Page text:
Mardi Gras is a carnival celebration that begins after Epiphany or the Feast of the Three Kings and ends on the Tuesday before Gray Wednesday, the day of confession¹. Mardi Gras is French for “Fat Tuesday,” and it refers to the use of all fats in the house before the fast of Lenten
Mardi Gras is a popular celebration in some cities like New Orleans, Venice, and Rio de Janeiro, where people wear colorful costumes and masks and throw beads and coins into the crowd Mardi Gras is also an opportunity to enjoy food and drink before the period of austerity begins.
Mardi Gras is an ancient tradition dating back thousands of years to pagan celebrations of spring and fertility, including the boisterous Roman festivals of Saturnalia and Lupercalia. Fasting forty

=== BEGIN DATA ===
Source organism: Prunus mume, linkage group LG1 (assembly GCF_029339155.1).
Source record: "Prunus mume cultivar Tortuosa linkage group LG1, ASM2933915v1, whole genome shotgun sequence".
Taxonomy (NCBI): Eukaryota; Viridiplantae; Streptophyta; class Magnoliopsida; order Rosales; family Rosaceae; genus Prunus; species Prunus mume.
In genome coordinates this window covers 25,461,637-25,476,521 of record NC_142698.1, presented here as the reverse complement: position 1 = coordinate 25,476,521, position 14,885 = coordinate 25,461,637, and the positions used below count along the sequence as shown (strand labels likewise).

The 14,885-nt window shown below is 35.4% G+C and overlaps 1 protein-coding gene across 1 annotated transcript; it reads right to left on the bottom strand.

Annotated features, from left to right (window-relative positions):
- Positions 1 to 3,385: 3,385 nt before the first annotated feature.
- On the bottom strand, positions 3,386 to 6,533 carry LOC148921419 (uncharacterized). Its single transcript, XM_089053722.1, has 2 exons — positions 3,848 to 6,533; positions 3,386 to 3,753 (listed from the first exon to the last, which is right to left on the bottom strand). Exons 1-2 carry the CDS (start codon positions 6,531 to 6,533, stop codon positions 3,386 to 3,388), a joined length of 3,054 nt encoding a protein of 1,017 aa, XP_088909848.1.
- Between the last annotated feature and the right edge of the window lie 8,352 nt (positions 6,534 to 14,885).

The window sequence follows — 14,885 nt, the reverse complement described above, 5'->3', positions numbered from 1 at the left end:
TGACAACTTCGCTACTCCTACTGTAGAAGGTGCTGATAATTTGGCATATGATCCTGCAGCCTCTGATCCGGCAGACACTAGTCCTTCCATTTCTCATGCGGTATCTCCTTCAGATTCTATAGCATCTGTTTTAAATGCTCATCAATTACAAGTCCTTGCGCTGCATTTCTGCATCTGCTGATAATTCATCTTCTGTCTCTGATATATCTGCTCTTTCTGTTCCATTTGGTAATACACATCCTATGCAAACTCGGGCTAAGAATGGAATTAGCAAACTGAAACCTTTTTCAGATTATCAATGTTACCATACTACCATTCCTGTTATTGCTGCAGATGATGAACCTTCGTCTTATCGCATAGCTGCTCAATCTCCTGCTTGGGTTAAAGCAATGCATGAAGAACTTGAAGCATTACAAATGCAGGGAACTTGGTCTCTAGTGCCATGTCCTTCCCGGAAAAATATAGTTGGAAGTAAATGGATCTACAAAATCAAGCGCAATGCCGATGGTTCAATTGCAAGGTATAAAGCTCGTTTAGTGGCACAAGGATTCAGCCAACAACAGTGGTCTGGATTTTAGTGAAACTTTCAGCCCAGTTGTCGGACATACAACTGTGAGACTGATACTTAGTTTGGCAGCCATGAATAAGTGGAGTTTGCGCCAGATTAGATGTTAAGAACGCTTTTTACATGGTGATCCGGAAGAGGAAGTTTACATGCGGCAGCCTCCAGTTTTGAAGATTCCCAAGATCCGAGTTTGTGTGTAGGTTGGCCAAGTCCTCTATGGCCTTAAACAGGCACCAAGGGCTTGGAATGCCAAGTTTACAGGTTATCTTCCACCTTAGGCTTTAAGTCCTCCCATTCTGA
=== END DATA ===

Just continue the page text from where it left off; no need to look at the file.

Mardi Gras is the most famous day of the Carnival season, and it sees major celebrations in some cities around the world. Some of the traditions that accompany Mardi Gras are:
- Wear bright costumes and masks that cover identity
- He threw beads and coins at the crowd from decorated chariots .
Eat a King Cake, a cake decorated in Mardi Gras colors (green, yellow, and purple) and has a small figure of Christ or a bean inside. Whoever finds this character is considered king for that day or asked to buy the next king cake .
Attending singing and dancing performances on Bourbon Street in New Orleans .
Mardi Gras is a celebration of different cultures and different religions. Besides Christian influences, Mardi Gras also draws its origins from African American history.